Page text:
9 comments:

elaine @ peace for the journey said...

This is so powerful, I don't even know what to say! You are such a thinker, friend, and have a way of putting those thoughts into words. I only wish I could do the same.

The scripture from Matthew 7:20 is one that came up in conversation a few nights ago with my husband. How do we really know if someone who "professes" to be a Christian really is one? I'm so thankful that God holds the final say in the matter; still and yet, I think we shouldn't shrink back from assessing pure motives...ones driven by the reality of Christ in us...his Spirit working in us to produce the living fruit of our regeneration.

In the past five years, I have seen the fruit of my own journey come to harvest. I've wept untold tears over my years of complacent Christianity.

The greatest miracle we could ever witness on this earth is the transformed life. Only by his Spirit is that possible. We must be ever vigilant to tend to his presence within.

Thank you for being a thinker and challenging me to do the same. Now could you please write a post about the Jehovah witnesses? They seem to be my portion lately. I'll have to dig our Ravi's book on "The Kingdom of the Cults" and do my research.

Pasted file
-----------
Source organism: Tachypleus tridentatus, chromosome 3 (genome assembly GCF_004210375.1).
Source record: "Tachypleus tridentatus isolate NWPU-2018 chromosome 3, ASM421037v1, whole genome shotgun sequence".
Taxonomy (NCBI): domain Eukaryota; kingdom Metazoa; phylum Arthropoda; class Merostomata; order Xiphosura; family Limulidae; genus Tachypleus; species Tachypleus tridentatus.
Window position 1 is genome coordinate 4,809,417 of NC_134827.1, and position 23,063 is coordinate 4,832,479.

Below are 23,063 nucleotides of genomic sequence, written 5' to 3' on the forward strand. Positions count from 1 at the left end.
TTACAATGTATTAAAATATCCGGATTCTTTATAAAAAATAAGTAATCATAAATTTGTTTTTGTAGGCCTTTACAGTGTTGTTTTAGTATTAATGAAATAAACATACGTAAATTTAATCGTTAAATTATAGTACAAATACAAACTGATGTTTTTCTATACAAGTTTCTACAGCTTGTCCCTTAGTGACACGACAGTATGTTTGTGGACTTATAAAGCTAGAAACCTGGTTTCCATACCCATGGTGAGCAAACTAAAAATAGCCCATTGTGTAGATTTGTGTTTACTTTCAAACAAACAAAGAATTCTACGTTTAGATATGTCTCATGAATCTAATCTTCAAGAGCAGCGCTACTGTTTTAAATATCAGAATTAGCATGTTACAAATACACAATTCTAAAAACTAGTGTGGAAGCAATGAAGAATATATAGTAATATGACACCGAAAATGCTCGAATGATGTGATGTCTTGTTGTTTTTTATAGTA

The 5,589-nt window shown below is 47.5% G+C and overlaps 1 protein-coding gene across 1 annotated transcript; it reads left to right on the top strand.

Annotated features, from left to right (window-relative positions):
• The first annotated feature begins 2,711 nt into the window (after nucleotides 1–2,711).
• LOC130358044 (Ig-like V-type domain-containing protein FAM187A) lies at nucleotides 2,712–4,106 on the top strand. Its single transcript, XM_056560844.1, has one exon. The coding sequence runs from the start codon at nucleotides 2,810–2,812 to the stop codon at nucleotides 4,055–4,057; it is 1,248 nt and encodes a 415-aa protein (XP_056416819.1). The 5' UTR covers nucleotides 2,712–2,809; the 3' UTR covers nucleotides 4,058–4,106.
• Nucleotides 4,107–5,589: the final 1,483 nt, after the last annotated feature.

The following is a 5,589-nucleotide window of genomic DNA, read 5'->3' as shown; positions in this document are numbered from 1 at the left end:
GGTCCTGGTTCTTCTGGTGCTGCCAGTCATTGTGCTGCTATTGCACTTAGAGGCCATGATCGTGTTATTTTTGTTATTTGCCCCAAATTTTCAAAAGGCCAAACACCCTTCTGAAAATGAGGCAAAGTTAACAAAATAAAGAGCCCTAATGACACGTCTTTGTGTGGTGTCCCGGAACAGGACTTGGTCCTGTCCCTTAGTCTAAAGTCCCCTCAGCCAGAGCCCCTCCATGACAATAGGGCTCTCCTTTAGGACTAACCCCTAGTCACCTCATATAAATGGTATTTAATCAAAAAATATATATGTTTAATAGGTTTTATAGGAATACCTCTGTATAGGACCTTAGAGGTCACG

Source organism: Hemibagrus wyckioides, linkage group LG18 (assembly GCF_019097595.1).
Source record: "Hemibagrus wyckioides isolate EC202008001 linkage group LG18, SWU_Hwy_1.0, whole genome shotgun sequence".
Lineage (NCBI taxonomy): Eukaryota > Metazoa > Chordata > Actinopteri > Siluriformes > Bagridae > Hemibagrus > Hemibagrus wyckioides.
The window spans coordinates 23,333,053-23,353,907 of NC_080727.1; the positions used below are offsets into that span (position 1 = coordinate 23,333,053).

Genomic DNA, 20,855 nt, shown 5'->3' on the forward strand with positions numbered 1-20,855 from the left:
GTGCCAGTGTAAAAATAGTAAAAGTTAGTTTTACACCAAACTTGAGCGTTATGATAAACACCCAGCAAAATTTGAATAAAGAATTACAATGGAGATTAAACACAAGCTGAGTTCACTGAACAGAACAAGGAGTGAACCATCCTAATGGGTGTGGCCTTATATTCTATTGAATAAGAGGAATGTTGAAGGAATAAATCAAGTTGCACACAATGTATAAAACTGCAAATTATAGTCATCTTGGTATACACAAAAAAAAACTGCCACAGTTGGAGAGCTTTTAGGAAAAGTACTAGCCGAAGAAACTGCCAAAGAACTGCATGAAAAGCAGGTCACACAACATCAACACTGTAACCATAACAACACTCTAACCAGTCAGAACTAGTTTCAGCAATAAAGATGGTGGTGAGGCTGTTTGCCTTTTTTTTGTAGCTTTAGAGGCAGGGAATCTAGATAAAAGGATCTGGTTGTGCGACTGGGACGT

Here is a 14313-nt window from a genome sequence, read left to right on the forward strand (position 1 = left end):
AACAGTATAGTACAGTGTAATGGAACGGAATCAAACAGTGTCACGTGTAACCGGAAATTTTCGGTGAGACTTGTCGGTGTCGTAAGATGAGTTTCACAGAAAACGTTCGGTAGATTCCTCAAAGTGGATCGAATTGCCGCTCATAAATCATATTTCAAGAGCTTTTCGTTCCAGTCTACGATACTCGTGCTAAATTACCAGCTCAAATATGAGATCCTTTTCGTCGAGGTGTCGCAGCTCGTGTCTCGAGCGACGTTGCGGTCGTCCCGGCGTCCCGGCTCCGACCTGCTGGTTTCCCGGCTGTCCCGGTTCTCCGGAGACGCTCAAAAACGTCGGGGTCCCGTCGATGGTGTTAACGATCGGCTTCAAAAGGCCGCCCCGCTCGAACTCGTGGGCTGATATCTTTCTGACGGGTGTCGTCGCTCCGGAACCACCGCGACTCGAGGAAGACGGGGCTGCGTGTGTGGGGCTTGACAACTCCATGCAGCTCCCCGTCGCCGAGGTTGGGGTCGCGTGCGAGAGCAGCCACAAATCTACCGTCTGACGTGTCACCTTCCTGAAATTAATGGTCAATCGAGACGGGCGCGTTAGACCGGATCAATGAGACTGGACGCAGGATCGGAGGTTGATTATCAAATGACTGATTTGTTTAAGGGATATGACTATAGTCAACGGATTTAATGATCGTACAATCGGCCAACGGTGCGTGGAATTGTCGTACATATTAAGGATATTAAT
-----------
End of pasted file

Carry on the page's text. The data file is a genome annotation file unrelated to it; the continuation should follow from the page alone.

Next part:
peace~elaine

conarnold said...

This is wonderful and thought provoking. I'm so extremely thankful that my salvation doesn't depend on what I do, or I would be completely lost! Thank you for sharing this. I'm going to post a link to it on Twitter.

JesusRulzMe said...

Dearest sister Betsy,

This is so wonderful! Have you ever heard of the Way of the Master ministry? It's just remarkable! The reason why it's called Way of the Master and not anything else is b/c they teach others how to preach the Gospel the way our Master, Jesus did it.

I actually don't pray and have anyone repeat after me. I tell them if they're heart has been pierced by God's word and then, they will be able to pray a prayer of repentance and confession with the help of the Holy Spirit.

But I never even ask them if they want to pray after I finish sharing the Gospel as I feel that is really "fishing" for a false conversion more than anything else. Let me put it this way, if I hadn't eaten for a week, and you put food in front of me, would you have to ask me if I wanted to eat it? No!

Like you said, if the Holy Spirit convicts the unregenerate sinner to repent and receive salvation, then you won't have to ask them, they will ask you what they need to do to be saved (like in the book of Acts after the Apostle Peter shared the Gospel in Acts 2:37.

Anyway, I'm very passionate about evangelism so I could go on and on, but I won't. :-)

Bless you sister,
Sunny

judy said...